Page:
Cap and trade would cost La. jobs, study says
Houma Courier | By Naomi King
A conservative-leaning Louisiana nonprofit released a study backing up arguments that proposed national air-emissions standards would hurt the state’s economy and result in job losses.
The study says gross state product will decline by $5.1 billion to $6.9 billion in 2030, when emission reduction targets are proposed to be tighter and allowances are no longer given away. Gross state product is defined as the market value of all goods and services produced within Louisiana in a year.
The study says the state will lose 26,066 to 35,500 jobs and yearly disposable income will fall by $485 to $874 by 2030.
The average Louisiana family can expect the price of electricity to increase by up to 54 percent, gasoline by 26 percent and natural gas by 77 percent, the study says.
The nearly 2-year-old nonprofit, the Pelican Institute for Public Policy, commissioned economists Margo Thorning and Pinar Çebi Wilber for the study, released Monday. The women work for the American Council for Capital Formation in Washington, D.C.
“We simply wanted to get a better idea of what the economic impact would be specifically on Louisiana,” said Kevin Kane, institute president.
“We could be harder hit because of the oil-and-gas industry.”
Tackling climate change through the reduction of certain pollutants is a goal of the Obama administration and environmental advocates who believe the country should set an example for the rest of the world and leave less of an impact on ecosystems.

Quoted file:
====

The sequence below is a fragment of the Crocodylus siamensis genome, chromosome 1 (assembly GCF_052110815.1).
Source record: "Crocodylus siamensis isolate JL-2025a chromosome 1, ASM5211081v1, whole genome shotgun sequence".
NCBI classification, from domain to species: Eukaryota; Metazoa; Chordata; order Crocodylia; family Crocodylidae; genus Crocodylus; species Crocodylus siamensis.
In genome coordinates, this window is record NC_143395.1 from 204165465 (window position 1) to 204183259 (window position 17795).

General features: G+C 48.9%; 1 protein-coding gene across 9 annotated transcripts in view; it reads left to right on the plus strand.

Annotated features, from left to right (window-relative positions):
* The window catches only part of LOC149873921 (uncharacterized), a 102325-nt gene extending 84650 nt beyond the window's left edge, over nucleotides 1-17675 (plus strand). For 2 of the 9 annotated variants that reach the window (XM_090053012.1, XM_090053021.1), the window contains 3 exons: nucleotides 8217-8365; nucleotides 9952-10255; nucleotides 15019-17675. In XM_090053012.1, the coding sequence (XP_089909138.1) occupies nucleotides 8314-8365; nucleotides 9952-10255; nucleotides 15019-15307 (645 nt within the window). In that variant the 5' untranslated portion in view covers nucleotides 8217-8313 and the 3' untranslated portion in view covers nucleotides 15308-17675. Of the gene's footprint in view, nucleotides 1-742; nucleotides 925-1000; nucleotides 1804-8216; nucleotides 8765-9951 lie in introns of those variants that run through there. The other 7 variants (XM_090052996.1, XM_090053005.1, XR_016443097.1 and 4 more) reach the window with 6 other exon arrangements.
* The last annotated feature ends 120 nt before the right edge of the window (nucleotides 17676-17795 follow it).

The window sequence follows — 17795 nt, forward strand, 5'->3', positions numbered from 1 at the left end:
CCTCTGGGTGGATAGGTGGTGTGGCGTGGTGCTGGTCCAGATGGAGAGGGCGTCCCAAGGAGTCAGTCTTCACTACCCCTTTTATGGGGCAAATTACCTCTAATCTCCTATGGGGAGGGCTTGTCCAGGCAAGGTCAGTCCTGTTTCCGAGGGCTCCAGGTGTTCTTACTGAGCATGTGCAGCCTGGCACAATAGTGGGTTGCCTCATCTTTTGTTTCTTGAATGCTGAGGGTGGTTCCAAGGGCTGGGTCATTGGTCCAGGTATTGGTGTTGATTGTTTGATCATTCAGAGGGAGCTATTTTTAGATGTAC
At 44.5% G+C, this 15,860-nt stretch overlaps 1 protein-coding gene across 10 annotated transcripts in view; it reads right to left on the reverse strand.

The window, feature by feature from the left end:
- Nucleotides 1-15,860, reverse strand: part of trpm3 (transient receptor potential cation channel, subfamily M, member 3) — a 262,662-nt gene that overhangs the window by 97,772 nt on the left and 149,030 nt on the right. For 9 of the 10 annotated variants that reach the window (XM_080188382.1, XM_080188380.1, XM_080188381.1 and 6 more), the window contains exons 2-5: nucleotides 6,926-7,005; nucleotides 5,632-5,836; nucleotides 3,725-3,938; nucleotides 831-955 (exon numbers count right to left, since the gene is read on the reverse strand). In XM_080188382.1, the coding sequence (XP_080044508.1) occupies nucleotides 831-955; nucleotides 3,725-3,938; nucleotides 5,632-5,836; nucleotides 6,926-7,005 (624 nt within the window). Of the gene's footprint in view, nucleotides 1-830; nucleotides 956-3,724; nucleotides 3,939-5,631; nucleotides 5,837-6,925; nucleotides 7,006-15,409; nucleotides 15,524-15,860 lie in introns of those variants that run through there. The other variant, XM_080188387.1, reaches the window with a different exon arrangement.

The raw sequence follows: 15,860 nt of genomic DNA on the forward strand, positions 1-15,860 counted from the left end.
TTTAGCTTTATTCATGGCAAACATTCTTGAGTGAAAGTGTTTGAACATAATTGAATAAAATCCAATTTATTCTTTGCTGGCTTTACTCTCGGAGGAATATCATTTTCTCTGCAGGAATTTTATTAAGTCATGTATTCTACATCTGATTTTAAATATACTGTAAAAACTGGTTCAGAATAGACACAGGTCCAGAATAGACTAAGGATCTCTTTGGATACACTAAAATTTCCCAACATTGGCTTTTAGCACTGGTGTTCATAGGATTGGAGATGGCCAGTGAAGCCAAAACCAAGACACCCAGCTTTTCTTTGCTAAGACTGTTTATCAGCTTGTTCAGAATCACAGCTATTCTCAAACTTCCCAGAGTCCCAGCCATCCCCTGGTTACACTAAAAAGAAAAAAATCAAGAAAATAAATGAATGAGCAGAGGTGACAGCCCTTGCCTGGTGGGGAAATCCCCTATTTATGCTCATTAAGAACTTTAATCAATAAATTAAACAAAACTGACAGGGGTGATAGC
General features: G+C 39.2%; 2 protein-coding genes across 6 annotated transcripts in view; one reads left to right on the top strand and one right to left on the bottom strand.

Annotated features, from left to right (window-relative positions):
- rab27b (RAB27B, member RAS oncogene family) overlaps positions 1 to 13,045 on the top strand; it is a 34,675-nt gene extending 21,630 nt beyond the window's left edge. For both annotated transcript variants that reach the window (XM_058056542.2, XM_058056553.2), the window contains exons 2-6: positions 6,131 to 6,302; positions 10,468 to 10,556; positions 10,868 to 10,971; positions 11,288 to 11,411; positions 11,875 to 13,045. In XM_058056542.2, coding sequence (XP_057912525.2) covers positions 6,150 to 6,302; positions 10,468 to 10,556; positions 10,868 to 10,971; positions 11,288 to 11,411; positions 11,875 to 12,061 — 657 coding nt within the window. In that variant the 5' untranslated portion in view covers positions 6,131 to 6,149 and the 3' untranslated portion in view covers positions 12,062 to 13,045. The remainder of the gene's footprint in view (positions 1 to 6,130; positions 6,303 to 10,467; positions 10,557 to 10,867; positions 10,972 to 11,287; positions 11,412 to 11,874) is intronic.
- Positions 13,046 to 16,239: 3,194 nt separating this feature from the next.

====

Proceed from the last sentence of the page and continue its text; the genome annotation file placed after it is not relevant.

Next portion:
For Louisiana, that means curbing sea-level rise that could — with the help of saltwater intrusion, hurricanes and subsidence — put coastal communities under water in a century.
The Pelican Institute’s study, however, uses energy rates and economic and employment data to back up arguments against so-called cap-and-trade legislation that the House of Representatives passed this summer.
At least two bills in the Senate will include climate-change provisions, though it’s unclear whether they’ll include a cap-and-trade system, which sets government limits for emissions then allows polluters that exceed those limits to “trade” credits with others that don’t meet their threshold. Louisiana lawmakers said they couldn’t comment on the upcoming bills, but the offices of Sen.
Mary Landrieu and Napoleonville Rep. Charlie Melancon, both Democrats, said they’re opposed to any cap-and-trade provisions because of the impact on Louisiana jobs and companies.
“That’s why I am encouraged to see Senate negotiations moving away from a cap-and-trade regime and to a more modest approach that will better address the economy and the problem of climate change,” Landrieu said in a statement. U.S. Sen.
David Vitter, R-La., is opposed to cap and trade.
One of the Senate bills is set for release Monday and could include similar emissions standards that the study’s author, Thorning, says would still be detrimental to Louisiana’s manufacturing and energy industries.
Though the study does not look at the environmental impacts of the chemical and oil-and-gas industries in Louisiana, it does factor in all aspects of climate change legislation, such as creation of “green” jobs.
Even with these new jobs, Louisiana will see a reduction in job growth, she said.
But other factors need to be considered when evaluating future jobs and economics in Louisiana, said Len Bahr, retired director of applied science at the Louisiana’s Governor’s Office under five administrations.
Most important are the effects of climate change on sea level and subsidence from the leveeing of the Mississippi River and the resulting lack of sediment reaching delta areas like Terrebonne and Lafourche parishes.
“We’re not going to have jobs underwater,” said Bahr, who runs a science blog. “Of all the coasts in the U.S., Louisiana is the most threatened.”
Bahr said he favors cap and trade and that arguments against it resemble those in the 1970s when reductions in air and water pollution for the chemical industry were enacted and officials feared the industry would leave Louisiana.